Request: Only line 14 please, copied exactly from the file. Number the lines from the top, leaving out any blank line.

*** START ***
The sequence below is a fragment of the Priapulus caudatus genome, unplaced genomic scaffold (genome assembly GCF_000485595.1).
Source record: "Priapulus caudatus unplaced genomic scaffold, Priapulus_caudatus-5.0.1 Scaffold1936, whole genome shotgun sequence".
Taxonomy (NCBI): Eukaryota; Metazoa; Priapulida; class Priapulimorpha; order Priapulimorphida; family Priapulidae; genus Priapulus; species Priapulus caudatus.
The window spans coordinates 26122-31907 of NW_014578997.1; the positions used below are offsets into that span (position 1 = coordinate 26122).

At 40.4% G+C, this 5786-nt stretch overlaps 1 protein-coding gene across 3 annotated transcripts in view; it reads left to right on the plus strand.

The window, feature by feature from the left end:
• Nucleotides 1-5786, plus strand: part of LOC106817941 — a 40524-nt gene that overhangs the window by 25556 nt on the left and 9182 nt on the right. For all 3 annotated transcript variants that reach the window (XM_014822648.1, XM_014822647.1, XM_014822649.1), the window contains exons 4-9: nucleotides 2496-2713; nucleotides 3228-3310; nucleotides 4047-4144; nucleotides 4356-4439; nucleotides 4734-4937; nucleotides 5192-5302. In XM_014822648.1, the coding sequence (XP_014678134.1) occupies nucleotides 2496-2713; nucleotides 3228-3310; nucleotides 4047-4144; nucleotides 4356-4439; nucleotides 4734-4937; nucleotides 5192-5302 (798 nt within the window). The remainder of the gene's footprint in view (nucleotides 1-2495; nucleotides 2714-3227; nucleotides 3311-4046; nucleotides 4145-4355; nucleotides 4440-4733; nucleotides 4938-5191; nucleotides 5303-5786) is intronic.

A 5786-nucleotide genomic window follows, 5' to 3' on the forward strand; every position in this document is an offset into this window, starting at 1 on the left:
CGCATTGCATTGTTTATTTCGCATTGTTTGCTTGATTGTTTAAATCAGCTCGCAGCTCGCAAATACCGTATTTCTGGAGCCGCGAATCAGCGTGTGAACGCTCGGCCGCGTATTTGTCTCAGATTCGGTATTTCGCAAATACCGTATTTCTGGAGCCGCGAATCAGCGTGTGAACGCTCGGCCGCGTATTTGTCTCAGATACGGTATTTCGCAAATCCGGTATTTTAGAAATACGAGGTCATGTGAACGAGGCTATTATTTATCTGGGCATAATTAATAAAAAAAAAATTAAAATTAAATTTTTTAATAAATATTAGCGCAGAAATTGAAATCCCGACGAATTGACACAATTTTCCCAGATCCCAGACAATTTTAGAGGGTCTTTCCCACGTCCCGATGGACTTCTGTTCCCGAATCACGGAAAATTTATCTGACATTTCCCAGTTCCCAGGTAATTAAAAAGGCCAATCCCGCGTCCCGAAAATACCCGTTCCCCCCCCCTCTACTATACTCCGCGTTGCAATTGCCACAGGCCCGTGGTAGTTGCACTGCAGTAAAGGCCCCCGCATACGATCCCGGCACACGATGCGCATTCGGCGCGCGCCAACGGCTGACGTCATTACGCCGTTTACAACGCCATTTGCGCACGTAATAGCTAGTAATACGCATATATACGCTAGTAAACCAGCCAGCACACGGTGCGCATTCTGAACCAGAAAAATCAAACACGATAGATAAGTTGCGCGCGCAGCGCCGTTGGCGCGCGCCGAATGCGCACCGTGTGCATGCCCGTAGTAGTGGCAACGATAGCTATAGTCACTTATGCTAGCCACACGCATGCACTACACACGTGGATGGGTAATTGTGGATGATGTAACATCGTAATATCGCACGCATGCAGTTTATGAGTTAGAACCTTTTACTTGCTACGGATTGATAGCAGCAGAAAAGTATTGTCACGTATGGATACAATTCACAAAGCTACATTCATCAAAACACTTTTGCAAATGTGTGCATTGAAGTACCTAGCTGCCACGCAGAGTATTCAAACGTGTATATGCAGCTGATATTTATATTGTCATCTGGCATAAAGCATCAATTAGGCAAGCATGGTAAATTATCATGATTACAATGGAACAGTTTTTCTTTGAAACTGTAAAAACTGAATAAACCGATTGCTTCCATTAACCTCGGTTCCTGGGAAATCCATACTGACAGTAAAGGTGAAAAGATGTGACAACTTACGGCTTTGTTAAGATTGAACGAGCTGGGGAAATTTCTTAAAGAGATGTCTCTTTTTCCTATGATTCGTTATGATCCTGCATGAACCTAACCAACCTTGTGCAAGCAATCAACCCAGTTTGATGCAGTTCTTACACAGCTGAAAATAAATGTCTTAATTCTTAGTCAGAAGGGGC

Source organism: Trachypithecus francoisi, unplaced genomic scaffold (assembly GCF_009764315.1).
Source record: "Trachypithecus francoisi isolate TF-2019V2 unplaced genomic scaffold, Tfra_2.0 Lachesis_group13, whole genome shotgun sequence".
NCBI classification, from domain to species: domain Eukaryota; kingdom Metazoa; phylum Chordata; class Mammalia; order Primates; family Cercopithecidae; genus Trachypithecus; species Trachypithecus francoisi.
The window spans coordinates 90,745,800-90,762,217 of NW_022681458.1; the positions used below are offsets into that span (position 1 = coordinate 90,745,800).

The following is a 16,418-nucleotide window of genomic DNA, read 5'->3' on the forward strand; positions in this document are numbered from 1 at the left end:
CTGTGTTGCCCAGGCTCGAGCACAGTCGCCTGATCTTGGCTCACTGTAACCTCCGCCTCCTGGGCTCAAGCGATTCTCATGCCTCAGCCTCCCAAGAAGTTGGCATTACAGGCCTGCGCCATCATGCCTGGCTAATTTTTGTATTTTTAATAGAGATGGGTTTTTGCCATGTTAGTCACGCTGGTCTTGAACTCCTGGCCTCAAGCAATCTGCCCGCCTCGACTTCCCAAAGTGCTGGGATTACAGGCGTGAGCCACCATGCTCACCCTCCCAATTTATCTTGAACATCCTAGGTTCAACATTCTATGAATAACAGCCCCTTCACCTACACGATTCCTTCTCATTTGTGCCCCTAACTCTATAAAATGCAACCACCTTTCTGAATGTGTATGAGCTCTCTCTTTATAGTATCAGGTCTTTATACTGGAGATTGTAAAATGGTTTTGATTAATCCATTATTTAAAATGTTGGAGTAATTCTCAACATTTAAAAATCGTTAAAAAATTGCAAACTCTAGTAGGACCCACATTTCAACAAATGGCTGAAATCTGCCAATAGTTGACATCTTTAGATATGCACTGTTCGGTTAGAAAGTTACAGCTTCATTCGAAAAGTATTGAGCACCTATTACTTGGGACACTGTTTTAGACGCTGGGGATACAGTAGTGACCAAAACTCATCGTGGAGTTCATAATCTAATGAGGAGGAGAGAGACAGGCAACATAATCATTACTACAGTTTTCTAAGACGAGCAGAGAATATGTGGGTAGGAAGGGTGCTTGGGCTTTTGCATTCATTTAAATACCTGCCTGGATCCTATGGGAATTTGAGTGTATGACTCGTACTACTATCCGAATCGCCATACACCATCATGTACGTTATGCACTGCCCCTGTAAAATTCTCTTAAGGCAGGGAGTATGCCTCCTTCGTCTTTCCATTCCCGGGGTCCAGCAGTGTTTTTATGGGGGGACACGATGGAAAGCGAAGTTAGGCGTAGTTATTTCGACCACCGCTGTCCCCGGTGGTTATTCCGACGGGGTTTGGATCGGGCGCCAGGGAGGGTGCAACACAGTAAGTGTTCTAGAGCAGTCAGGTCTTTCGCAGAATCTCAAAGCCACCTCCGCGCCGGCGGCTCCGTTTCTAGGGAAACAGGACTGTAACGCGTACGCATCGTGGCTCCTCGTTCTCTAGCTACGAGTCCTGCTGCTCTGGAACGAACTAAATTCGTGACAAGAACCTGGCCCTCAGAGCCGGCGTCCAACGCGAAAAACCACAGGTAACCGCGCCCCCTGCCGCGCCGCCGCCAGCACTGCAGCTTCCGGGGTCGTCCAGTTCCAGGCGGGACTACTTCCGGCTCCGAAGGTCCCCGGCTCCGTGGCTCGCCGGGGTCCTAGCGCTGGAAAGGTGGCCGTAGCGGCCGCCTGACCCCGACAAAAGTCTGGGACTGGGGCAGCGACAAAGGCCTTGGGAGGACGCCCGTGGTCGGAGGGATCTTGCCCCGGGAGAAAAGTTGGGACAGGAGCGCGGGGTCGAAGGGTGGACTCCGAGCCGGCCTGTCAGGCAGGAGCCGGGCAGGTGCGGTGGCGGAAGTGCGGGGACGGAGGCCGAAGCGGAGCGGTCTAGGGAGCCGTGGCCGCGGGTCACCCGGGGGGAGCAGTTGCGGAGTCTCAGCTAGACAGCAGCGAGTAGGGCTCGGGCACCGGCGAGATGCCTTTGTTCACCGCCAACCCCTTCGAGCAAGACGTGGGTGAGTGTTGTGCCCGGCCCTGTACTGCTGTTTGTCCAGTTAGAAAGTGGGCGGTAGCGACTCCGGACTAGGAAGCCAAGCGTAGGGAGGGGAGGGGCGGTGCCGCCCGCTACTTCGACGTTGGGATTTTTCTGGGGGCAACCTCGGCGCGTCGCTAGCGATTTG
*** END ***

The following is a 16,418-nucleotide window of genomic DNA, read 5'->3' on the forward strand; positions in this document are numbered from 1 at the left end: